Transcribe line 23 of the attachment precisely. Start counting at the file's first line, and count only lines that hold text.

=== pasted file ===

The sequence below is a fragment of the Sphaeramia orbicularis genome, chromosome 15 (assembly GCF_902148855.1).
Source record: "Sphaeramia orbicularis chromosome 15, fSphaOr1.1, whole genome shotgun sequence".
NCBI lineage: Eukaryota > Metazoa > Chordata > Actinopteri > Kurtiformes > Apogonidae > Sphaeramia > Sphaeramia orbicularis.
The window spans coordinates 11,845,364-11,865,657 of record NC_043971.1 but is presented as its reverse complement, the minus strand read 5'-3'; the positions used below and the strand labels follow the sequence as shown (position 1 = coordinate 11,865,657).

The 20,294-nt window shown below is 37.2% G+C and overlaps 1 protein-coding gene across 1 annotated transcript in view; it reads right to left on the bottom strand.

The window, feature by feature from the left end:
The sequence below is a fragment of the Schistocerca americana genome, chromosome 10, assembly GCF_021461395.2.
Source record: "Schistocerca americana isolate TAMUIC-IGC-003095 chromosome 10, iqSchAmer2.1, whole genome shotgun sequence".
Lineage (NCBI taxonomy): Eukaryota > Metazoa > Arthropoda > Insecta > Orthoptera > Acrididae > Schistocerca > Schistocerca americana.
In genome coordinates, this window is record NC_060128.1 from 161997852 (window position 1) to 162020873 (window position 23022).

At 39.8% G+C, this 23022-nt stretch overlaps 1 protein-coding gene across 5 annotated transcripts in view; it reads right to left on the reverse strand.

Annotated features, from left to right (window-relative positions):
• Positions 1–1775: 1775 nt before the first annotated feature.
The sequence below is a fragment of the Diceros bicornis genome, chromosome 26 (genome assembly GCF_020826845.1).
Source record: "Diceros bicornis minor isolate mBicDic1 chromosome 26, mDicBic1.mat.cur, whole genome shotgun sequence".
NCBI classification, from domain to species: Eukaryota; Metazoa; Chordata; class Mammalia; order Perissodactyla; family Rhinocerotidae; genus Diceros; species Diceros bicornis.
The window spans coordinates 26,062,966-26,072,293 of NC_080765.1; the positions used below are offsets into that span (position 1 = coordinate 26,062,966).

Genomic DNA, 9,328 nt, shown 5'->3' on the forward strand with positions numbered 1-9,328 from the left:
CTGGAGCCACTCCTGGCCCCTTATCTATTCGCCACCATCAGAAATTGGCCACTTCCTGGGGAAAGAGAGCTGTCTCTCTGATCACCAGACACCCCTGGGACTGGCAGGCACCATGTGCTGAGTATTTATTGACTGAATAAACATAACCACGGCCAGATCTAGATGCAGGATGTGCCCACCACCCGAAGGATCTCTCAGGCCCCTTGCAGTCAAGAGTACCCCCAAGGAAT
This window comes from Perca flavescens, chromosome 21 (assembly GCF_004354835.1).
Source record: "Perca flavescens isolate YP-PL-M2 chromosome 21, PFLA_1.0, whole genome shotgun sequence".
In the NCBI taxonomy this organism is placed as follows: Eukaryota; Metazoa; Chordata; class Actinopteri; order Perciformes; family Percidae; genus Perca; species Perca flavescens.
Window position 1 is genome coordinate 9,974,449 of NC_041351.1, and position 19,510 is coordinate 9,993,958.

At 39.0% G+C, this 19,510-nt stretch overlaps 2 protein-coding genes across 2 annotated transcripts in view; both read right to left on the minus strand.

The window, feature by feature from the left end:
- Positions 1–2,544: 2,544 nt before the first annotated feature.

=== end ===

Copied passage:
Window position 1 is genome coordinate 9,974,449 of NC_041351.1, and position 19,510 is coordinate 9,993,958.